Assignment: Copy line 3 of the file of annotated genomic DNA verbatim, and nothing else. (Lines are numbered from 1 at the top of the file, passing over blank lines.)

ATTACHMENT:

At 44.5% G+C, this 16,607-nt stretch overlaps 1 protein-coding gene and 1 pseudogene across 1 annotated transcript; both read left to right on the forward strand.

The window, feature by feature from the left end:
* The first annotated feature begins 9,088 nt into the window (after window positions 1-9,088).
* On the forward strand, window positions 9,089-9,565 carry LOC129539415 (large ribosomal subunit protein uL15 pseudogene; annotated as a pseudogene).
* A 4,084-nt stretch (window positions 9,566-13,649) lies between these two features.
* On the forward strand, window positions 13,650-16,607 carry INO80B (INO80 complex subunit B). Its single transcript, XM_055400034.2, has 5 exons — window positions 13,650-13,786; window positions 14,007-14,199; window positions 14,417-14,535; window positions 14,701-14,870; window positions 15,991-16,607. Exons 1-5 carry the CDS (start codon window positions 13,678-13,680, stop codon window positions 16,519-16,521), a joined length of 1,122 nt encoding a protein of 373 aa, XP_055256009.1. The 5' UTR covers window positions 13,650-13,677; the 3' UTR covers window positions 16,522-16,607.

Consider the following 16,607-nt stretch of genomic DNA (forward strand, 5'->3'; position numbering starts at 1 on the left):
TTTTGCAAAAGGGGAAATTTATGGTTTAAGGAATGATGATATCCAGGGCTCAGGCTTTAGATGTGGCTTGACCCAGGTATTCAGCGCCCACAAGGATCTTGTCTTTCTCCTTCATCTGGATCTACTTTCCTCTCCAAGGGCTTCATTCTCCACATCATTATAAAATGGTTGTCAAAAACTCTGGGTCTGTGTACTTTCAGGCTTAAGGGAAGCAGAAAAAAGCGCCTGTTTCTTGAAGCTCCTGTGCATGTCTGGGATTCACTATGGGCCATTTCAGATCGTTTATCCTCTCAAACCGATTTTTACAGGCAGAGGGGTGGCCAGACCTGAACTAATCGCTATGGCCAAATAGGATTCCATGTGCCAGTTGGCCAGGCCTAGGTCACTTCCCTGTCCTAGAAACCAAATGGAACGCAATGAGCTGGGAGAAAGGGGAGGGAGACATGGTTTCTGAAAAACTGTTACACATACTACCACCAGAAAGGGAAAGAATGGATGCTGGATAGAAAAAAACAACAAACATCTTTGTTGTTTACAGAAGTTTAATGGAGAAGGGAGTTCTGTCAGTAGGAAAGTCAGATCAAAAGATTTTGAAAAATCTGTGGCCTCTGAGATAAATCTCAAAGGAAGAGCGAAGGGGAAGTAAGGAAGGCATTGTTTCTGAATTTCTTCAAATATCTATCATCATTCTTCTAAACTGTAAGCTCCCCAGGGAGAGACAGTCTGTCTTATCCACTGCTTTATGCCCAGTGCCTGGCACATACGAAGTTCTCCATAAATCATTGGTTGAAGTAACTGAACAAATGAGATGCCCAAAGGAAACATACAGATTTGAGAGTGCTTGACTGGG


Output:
* The first annotated feature begins 9,088 nt into the window (after window positions 1-9,088).